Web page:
In addition to getting to wear cool historical recreations, Amber Butchard has interesting fashion sense in her daily wear. Her outfits are composed of various historical-inspired pieces, combined in interesting ways: she wears what she likes in combinations that appeal to her, and I love it! I don't love every item, but I love the overall look.
In Episode 2 (Arnolfini), Amber Butchard wears a velvet capelet with a handmade lace collar sewn to it. The screencap I opened the post with shows the whole top. There's actually not much mystery about the name of this lace: it's tatting!
TATTING AND ITS (FEW) IMITATIONS
Tatted lace is usually denser both visually and texturally. Visually, it has all its elements clustered close together. There is no interplay of ground and motif; it's all the same. And because it's made with tight half-hitches around tightened loops, it has a certain weight and inflexibility compared to other laces. Tatting makes great doileys, cuffs and collars, but doesn't drape nicely for a whole dress.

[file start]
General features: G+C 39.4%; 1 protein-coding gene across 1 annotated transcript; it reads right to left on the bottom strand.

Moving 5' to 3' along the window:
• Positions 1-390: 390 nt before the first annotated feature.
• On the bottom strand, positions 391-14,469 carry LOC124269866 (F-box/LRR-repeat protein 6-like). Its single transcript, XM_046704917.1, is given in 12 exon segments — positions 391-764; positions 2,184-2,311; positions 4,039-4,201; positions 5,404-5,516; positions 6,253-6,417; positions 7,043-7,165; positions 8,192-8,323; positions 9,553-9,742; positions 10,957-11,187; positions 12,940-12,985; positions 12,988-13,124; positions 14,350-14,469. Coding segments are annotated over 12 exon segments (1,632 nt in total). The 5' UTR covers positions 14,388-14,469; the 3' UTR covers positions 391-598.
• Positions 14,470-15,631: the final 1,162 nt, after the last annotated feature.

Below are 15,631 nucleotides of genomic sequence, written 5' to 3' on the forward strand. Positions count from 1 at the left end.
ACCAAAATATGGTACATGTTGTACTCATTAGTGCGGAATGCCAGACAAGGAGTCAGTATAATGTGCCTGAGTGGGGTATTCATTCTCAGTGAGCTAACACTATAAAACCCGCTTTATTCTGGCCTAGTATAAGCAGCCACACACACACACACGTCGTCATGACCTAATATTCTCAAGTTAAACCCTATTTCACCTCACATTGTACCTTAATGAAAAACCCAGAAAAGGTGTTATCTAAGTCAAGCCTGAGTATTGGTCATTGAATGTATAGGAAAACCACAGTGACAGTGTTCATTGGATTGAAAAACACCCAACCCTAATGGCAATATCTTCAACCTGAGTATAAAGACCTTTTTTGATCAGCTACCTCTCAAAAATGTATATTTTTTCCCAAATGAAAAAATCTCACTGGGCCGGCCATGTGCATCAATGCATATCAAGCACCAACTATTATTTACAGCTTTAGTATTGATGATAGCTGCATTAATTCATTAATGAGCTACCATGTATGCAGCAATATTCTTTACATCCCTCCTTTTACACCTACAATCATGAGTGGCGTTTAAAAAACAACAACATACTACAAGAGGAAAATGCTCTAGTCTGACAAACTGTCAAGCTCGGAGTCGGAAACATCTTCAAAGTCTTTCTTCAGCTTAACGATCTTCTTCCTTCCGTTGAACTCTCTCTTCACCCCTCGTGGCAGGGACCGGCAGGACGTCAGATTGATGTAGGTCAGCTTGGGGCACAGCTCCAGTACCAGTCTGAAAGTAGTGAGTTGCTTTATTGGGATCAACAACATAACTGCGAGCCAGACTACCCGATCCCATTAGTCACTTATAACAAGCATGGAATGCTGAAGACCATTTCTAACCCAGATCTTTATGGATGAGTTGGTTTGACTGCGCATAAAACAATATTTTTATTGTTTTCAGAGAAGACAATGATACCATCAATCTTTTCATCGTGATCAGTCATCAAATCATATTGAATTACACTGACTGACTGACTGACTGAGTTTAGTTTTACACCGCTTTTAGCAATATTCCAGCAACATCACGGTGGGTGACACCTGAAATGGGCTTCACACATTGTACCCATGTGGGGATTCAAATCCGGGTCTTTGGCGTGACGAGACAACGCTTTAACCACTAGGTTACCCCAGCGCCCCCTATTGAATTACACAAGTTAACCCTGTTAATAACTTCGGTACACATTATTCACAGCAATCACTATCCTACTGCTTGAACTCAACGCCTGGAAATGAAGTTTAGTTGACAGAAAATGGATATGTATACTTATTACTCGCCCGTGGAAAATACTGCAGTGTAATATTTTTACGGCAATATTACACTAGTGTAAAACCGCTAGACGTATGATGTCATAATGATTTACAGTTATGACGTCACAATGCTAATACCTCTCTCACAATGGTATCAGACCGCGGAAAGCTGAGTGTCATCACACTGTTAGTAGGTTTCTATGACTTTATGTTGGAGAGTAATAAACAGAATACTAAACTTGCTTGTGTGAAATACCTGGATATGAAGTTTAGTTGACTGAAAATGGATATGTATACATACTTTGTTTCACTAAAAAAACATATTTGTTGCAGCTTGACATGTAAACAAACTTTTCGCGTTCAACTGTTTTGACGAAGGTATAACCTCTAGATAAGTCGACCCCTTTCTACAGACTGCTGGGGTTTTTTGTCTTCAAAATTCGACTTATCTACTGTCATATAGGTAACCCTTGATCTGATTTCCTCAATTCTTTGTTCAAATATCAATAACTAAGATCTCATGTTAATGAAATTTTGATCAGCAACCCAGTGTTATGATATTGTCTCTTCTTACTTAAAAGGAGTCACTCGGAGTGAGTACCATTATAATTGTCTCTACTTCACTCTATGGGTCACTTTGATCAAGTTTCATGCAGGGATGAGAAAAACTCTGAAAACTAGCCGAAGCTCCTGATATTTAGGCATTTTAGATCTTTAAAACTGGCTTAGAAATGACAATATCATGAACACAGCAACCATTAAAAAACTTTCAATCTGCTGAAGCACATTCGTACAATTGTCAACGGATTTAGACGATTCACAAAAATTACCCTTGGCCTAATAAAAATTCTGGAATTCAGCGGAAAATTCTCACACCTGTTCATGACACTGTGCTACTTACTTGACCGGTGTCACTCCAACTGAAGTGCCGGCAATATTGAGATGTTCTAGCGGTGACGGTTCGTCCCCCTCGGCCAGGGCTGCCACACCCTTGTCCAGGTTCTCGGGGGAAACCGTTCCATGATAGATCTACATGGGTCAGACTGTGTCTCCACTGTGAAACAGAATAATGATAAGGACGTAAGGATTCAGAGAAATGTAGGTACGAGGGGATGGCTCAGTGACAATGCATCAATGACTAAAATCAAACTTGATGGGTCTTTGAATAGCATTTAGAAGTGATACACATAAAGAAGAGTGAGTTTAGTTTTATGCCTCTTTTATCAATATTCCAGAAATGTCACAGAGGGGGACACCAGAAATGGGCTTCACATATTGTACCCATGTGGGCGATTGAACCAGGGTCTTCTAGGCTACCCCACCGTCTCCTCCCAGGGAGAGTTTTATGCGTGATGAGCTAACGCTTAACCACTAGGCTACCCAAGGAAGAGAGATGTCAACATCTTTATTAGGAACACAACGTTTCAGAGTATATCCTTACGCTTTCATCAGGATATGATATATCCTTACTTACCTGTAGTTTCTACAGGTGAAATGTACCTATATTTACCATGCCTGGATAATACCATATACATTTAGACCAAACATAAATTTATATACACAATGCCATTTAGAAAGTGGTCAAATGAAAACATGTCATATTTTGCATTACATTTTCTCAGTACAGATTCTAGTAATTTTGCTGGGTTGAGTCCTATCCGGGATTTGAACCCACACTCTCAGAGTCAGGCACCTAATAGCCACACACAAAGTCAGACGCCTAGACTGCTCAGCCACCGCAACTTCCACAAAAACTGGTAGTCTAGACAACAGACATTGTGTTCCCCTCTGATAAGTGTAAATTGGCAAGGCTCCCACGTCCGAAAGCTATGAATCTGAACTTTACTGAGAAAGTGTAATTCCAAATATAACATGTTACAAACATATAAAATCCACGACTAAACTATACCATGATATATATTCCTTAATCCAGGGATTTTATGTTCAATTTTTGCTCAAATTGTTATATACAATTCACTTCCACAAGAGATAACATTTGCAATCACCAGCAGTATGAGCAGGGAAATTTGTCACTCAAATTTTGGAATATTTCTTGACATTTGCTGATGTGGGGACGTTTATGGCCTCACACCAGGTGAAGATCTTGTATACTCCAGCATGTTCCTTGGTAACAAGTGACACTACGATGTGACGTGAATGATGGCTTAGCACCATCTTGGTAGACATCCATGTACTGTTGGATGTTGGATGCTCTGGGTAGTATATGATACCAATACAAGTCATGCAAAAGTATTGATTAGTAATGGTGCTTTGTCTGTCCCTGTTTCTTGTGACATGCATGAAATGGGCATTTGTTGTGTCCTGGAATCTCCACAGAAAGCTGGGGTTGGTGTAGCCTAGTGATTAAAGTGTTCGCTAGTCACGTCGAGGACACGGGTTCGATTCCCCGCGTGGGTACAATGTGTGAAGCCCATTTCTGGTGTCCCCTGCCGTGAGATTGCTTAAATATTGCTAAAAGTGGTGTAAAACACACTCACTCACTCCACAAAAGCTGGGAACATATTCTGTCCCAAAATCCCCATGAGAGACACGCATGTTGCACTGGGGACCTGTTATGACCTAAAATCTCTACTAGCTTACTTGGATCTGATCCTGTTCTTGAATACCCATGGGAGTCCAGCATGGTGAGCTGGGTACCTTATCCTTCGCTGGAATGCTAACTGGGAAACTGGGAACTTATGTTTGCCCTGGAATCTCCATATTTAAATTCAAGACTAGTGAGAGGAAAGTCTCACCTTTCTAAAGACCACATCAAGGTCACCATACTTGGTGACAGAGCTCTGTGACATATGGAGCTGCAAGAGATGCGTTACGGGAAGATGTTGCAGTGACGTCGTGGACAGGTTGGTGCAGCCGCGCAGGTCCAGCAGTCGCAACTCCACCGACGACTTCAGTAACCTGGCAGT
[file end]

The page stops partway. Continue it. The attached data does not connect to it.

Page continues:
Tatting is rarely replicated in machine-made laces. Sometimes I'll see a machine-made lace edging with loops and picots that imitates a tatted trim, but I have never seen machine-made lace that mimicked tatting on a larger scale. The elaborate curlicued designs of tatted doileys and collars are sometimes done in machine embroidery, but that's on fabric not on its own, so it isn't lace. This is puzzling to me... if they can get machines to imitate complex bobbin laces and needlelaces, with grounds and bars and floral motifs and even words, why not do the same for tatting?
Giving the benefit of the doubt to the re-maker, perhaps the lace was damaged in some way, and the cut had to be made there. If by so doing they made a damaged lace usable again, and created this lovely capelet that gives pleasure to its wearer and its viewer, then it was worth it!
Quilting, dressmaking, and history plied with the needle...
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